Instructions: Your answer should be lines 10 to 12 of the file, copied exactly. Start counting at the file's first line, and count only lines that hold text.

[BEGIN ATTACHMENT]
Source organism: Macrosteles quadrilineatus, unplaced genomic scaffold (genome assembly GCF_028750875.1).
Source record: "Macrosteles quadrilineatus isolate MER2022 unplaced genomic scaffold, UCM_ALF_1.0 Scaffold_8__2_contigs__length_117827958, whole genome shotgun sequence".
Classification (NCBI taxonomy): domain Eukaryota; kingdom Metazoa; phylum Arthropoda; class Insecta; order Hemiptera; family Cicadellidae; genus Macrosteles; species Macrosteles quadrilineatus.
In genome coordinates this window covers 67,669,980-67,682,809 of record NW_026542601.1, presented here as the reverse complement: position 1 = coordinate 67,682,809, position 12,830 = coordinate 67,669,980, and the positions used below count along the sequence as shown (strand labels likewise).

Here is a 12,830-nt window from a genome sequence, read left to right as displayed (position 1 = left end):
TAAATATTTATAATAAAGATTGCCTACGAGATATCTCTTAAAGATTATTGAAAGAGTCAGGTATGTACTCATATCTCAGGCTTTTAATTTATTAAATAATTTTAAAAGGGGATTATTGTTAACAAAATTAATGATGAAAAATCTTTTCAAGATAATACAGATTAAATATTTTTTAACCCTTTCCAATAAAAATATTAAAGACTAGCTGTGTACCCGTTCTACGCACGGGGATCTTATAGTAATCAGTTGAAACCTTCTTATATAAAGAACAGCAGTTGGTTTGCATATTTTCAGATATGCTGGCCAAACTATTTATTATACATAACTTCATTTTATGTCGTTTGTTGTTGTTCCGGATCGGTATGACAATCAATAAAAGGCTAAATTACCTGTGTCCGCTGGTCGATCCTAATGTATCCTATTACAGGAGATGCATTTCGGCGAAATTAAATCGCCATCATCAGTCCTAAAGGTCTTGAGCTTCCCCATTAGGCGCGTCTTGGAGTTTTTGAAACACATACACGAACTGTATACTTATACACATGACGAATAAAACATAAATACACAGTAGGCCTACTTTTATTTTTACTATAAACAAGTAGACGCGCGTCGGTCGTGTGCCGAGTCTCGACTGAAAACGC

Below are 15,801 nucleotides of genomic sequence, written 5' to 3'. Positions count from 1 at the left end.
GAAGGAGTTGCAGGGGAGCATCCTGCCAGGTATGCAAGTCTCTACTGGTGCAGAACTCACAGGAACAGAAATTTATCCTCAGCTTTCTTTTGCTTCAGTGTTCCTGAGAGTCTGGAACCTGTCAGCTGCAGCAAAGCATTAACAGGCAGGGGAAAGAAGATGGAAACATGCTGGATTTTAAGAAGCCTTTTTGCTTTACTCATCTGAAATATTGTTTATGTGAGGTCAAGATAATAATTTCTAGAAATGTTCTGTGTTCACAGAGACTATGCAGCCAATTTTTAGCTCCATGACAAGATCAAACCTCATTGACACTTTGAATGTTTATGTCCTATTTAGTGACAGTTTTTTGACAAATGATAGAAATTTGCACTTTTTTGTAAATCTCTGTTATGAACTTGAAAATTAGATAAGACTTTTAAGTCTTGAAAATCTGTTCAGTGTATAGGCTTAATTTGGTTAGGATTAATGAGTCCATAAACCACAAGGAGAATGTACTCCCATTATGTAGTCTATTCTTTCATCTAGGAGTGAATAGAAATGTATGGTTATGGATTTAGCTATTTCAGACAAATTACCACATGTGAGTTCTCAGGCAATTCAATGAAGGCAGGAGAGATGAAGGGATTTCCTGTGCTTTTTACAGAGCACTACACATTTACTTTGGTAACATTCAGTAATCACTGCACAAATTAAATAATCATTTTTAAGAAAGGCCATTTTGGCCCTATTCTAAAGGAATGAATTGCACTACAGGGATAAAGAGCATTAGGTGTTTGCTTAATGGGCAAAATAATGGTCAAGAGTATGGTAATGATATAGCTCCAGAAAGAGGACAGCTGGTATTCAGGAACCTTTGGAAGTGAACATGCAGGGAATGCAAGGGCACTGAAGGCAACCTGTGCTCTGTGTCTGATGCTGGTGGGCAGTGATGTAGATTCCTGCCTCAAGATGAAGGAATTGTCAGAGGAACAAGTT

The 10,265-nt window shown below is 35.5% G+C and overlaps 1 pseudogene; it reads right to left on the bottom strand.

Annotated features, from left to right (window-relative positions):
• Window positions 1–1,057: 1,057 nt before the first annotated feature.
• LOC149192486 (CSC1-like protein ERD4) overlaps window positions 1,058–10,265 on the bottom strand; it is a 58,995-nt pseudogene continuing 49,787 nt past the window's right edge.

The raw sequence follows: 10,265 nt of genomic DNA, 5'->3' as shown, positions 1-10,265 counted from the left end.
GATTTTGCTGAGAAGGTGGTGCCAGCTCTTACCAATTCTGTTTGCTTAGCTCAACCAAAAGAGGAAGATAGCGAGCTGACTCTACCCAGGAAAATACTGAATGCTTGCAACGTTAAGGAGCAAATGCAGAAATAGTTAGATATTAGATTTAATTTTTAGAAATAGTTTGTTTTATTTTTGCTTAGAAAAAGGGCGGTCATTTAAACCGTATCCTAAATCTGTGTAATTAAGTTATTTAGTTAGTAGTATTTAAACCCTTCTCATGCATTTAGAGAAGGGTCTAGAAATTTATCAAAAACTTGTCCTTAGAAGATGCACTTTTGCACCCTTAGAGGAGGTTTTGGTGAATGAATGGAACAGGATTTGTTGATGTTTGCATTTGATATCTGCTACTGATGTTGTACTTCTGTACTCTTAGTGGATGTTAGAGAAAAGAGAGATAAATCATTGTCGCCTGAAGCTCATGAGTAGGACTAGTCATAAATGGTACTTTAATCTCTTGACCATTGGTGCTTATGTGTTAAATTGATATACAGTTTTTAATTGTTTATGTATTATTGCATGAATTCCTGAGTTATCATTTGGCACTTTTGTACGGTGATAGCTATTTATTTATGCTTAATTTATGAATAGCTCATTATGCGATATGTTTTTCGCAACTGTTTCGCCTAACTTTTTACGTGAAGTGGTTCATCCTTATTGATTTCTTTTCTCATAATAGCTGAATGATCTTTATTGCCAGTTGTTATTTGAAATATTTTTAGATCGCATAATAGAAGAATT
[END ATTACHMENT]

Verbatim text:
Annotated features, from left to right (window-relative positions):
• Window positions 1–1,057: 1,057 nt before the first annotated feature.
• LOC149192486 (CSC1-like protein ERD4) overlaps window positions 1,058–10,265 on the bottom strand; it is a 58,995-nt pseudogene continuing 49,787 nt past the window's right edge.